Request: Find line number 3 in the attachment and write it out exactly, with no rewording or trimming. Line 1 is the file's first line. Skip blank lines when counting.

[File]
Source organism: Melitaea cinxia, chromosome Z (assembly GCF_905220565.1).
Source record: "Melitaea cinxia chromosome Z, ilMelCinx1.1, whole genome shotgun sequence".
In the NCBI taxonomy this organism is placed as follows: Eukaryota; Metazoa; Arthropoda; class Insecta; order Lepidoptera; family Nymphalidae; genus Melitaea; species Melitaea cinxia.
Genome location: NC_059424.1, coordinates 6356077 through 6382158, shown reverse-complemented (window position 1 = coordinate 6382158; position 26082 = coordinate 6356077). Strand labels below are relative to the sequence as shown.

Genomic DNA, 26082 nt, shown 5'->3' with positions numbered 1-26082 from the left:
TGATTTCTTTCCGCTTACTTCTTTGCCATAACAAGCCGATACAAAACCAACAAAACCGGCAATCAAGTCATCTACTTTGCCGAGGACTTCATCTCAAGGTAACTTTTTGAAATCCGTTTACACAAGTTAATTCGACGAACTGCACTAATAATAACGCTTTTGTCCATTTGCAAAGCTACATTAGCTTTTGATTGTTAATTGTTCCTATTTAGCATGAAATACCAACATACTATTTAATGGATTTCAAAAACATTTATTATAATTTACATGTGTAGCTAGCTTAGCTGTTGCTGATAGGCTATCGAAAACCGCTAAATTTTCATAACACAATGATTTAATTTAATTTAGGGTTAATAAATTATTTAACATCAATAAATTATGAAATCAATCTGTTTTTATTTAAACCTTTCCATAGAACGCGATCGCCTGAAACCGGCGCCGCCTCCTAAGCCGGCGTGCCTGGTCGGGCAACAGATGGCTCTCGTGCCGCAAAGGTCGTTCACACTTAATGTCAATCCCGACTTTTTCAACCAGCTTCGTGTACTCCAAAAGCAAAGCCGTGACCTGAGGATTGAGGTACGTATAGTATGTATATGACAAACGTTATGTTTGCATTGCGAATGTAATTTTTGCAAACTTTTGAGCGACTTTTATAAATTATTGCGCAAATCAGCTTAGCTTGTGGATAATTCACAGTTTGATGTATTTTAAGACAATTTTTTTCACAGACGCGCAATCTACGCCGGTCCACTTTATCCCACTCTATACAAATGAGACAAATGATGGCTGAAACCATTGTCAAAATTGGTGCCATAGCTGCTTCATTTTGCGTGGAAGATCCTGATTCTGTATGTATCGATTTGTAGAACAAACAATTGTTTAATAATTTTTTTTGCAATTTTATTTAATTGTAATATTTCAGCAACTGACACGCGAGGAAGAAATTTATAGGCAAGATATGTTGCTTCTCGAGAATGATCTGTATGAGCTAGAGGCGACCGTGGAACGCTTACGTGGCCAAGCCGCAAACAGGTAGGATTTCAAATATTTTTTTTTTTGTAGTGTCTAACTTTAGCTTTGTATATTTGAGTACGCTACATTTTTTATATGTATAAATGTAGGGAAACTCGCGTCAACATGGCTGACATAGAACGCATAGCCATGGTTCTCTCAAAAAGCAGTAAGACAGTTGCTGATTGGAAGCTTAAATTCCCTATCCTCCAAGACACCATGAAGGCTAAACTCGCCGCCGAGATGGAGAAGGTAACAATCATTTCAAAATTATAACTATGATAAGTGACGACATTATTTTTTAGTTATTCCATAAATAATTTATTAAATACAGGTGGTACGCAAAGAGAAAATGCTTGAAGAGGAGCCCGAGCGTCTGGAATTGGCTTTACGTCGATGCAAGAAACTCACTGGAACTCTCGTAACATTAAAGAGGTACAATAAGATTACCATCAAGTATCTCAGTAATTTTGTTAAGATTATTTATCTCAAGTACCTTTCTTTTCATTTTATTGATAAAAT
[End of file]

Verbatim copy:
In the NCBI taxonomy this organism is placed as follows: Eukaryota; Metazoa; Arthropoda; class Insecta; order Lepidoptera; family Nymphalidae; genus Melitaea; species Melitaea cinxia.